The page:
Date: May 25, 2022
Tags: High Availability, Recovery point objectives, Recovery time objective
High Availability, RTO, and RPO
High availability (HA) is an information technology term that refers to a computer software or component that is operational and available for more than 99.99% of the time. End users of an application, or system, experience less than 52.5 minutes per year of service interruption. This level of availability is typically achieved through the use of high availability clustering, a configuration that reduces application downtime by eliminating single points-of-failure through the use of redundant servers, networks, storage, and software.
What are recovery time objectives (RTO) and recovery point objectives (RPO)?
In addition to 99.99% availability time, high availability environments also meet stringent recovery time and recovery point objectives. Recovery time objective (RTO) is a measure of the time elapsed from application failure to restoration of application operation and availability. It is a measure of how long a company can afford to have that application down. Recovery point objectives (RPO) are a measure of how up-to-date the data is when application availability has been restored after a downtime issue. It is often described as the maximum amount of data loss that can be tolerated when a failure happens. SIOS high availability clusters deliver an RPO of zero and an RTO of minutes.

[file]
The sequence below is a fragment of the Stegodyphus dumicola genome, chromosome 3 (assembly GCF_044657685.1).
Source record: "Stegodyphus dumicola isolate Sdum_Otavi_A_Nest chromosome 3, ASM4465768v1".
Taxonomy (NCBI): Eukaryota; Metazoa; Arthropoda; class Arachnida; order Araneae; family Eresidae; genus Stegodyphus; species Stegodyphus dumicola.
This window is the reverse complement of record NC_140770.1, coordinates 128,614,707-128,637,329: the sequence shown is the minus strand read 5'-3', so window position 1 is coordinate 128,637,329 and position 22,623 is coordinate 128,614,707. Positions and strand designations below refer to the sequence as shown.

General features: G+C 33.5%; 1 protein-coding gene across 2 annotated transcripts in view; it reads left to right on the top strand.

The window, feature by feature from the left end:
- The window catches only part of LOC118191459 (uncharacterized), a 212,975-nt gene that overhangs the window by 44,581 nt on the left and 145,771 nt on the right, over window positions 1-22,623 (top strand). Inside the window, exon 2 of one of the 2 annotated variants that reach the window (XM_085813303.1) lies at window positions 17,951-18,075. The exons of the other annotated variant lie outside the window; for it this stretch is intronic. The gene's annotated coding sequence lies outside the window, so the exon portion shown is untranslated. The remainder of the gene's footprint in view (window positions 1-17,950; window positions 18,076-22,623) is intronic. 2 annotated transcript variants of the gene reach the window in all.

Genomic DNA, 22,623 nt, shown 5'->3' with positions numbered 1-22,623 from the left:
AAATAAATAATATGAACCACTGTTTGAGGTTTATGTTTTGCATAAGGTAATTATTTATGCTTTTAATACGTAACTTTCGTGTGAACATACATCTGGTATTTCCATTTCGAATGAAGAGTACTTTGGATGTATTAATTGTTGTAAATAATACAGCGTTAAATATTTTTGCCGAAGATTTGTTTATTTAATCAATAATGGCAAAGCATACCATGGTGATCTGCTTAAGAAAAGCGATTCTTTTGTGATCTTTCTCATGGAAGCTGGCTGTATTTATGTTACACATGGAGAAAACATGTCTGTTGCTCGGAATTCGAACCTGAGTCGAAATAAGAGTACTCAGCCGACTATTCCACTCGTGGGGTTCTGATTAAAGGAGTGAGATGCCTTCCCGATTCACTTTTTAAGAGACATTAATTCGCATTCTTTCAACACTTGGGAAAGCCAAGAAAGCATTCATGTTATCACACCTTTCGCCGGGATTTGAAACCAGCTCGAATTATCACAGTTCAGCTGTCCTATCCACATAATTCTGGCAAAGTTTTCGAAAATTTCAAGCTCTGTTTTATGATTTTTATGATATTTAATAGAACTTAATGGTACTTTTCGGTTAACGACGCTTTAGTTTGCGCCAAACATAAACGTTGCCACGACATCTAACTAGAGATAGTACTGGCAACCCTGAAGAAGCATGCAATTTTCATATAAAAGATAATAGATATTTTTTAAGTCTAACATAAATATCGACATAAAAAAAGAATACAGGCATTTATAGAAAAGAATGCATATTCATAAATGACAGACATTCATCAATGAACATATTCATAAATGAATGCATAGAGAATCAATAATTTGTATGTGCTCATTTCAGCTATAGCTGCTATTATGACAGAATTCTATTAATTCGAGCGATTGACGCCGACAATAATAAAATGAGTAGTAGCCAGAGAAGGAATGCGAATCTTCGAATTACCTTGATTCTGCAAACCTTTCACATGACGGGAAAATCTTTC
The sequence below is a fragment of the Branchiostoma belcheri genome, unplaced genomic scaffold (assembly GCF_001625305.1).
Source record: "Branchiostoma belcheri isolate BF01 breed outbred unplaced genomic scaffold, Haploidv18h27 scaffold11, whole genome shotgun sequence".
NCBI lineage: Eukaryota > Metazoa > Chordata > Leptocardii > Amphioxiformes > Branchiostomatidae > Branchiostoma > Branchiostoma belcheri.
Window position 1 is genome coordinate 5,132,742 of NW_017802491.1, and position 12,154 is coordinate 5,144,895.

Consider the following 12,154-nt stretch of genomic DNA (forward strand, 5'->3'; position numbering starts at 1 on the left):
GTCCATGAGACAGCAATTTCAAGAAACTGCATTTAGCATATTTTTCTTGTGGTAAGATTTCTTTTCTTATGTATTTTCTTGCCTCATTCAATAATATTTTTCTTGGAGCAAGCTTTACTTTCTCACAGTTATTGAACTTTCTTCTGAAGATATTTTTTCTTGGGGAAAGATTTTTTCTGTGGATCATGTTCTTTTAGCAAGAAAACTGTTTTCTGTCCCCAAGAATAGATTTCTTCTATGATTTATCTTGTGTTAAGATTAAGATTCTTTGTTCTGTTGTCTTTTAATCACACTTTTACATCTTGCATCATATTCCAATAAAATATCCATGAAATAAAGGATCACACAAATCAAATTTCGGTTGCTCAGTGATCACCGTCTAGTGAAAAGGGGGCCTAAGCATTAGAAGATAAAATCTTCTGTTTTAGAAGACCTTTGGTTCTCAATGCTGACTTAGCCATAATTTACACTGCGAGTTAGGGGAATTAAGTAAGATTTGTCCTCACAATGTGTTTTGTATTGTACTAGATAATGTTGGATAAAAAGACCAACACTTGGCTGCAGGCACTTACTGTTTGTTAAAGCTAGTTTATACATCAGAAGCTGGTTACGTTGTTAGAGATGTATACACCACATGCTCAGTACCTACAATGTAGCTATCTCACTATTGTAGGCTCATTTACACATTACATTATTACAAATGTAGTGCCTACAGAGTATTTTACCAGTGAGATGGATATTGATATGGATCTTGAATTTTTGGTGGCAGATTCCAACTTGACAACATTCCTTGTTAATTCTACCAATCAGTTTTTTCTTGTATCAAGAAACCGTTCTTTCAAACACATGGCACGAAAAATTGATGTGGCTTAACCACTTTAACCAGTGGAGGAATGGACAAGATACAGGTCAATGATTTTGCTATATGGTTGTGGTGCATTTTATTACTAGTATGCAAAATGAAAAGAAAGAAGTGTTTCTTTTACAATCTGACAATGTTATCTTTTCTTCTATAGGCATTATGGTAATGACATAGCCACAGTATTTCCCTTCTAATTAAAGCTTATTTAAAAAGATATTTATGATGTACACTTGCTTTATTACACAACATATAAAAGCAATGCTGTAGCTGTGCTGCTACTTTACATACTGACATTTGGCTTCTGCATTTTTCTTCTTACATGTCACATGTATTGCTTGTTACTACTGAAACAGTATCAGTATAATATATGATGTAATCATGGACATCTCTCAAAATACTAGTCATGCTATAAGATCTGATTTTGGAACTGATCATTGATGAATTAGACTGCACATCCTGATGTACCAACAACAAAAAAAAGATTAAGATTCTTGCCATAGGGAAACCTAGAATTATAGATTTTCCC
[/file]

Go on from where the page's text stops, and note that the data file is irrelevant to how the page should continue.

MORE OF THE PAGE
What is a high availability cluster?
In a high availability cluster, important applications are run on a primary server node, which is connected to one or more secondary nodes for redundancy. Clustering software, such as SIOS LifeKeeper, monitors clustered applications and dependent resources to ensure they are operational on the active node. System level monitoring is accomplished via intervallic heartbeats between cluster nodes. If the primary server fails, the secondary server initiates recovery after the heartbeat timeout interval is exceeded. For application level failures, the clustering software detects that an application is not available on the active node. It then moves the application and dependent resources to the secondary node(s) in a process called a failover, where operation continues and meets stringent RTOs.
In a traditional failover cluster, all nodes in the cluster are connected to the same shared storage, typically a storage area network (SAN). After a failover, the secondary node is granted access to the shared storage, enabling it to meet stringent RPOs.